Table of Contents Author Guidelines Submit a Manuscript
Advances in Meteorology
Volume 2015 (2015), Article ID 483679, 7 pages
Research Article

Trends in Downward Solar Radiation at the Surface over North America from Climate Model Projections and Implications for Solar Energy

School for Engineering of Matter, Transport and Energy, Arizona State University, Tempe, AZ 85281, USA

Received 1 May 2014; Accepted 6 August 2014

Academic Editor: Taewoo Lee

Copyright © 2015 Gerardo Andres Saenz and Huei-Ping Huang. This is an open access article distributed under the Creative Commons Attribution License, which permits unrestricted use, distribution, and reproduction in any medium, provided the original work is properly cited.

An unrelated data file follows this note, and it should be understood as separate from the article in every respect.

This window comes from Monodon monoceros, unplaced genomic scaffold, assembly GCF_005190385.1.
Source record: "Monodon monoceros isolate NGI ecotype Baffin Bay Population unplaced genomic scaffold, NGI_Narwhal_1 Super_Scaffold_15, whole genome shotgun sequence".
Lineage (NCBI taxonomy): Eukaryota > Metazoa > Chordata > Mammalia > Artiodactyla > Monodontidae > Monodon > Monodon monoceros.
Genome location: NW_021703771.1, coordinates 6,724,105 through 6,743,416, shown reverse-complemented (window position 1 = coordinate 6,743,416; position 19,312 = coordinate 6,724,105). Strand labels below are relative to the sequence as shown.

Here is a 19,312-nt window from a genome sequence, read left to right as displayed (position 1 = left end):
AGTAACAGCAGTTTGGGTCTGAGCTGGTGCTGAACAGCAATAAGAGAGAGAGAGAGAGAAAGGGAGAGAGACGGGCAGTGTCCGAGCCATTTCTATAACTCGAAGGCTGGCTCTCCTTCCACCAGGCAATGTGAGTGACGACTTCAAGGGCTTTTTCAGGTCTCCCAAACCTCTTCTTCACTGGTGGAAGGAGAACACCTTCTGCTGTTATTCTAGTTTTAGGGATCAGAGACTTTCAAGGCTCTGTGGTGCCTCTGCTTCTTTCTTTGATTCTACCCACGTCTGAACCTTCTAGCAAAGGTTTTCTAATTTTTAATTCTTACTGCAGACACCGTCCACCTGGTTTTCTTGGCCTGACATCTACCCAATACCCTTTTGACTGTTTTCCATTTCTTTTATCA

The projected changes in the downward solar radiation at the surface over North America for late 21st century are deduced from global climate model simulations with greenhouse-gas (GHG) forcing. A robust trend is found in winter over the United States, which exhibits a simple pattern of a decrease of sunlight over Northern USA. and an increase of sunlight over Southern USA. This structure was identified in both the seasonal mean and the mean climatology at different times of the day. It is broadly consistent with the known poleward shift of storm tracks in winter in climate model simulations with GHG forcing. The centennial trend of the downward shortwave radiation at the surface in Northern USA. is on the order of 10% of the climatological value for the January monthly mean, and slightly over 10% at the time when it is midday in the United States. This indicates a nonnegligible influence of the GHG forcing on solar energy in the long term. Nevertheless, when dividing the 10% by a century, in the near term, the impact of the GHG forcing is relatively minor such that the estimate of solar power potential using present-day climatology will remain useful in the coming decades.